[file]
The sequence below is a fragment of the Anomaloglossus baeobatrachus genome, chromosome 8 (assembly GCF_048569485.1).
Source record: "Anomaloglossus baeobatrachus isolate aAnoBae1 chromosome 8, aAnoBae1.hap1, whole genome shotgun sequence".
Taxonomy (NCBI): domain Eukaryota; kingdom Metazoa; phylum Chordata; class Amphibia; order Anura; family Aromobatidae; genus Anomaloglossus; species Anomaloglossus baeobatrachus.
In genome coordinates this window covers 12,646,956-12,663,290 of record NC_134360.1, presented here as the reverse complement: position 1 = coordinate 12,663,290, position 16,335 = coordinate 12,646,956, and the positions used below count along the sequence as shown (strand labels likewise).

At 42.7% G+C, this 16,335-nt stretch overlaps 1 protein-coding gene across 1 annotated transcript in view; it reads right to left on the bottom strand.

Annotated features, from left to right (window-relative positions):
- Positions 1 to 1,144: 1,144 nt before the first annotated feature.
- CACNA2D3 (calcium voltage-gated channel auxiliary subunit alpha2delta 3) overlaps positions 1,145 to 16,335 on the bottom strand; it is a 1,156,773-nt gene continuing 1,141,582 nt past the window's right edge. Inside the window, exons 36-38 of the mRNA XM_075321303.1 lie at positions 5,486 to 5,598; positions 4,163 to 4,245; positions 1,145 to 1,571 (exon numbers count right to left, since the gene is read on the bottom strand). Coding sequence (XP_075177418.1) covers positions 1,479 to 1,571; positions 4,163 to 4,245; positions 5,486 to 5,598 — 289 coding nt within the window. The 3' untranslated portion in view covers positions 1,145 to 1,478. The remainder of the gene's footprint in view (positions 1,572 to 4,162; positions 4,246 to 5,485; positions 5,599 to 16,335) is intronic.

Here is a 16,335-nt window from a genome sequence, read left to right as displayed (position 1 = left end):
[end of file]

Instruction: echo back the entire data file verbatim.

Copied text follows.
The sequence below is a fragment of the Anomaloglossus baeobatrachus genome, chromosome 8 (assembly GCF_048569485.1).
Source record: "Anomaloglossus baeobatrachus isolate aAnoBae1 chromosome 8, aAnoBae1.hap1, whole genome shotgun sequence".
Taxonomy (NCBI): domain Eukaryota; kingdom Metazoa; phylum Chordata; class Amphibia; order Anura; family Aromobatidae; genus Anomaloglossus; species Anomaloglossus baeobatrachus.
In genome coordinates this window covers 12,646,956-12,663,290 of record NC_134360.1, presented here as the reverse complement: position 1 = coordinate 12,663,290, position 16,335 = coordinate 12,646,956, and the positions used below count along the sequence as shown (strand labels likewise).

At 42.7% G+C, this 16,335-nt stretch overlaps 1 protein-coding gene across 1 annotated transcript in view; it reads right to left on the bottom strand.

Annotated features, from left to right (window-relative positions):
- Positions 1 to 1,144: 1,144 nt before the first annotated feature.
- CACNA2D3 (calcium voltage-gated channel auxiliary subunit alpha2delta 3) overlaps positions 1,145 to 16,335 on the bottom strand; it is a 1,156,773-nt gene continuing 1,141,582 nt past the window's right edge. Inside the window, exons 36-38 of the mRNA XM_075321303.1 lie at positions 5,486 to 5,598; positions 4,163 to 4,245; positions 1,145 to 1,571 (exon numbers count right to left, since the gene is read on the bottom strand). Coding sequence (XP_075177418.1) covers positions 1,479 to 1,571; positions 4,163 to 4,245; positions 5,486 to 5,598 — 289 coding nt within the window. The 3' untranslated portion in view covers positions 1,145 to 1,478. The remainder of the gene's footprint in view (positions 1,572 to 4,162; positions 4,246 to 5,485; positions 5,599 to 16,335) is intronic.

Here is a 16,335-nt window from a genome sequence, read left to right as displayed (position 1 = left end):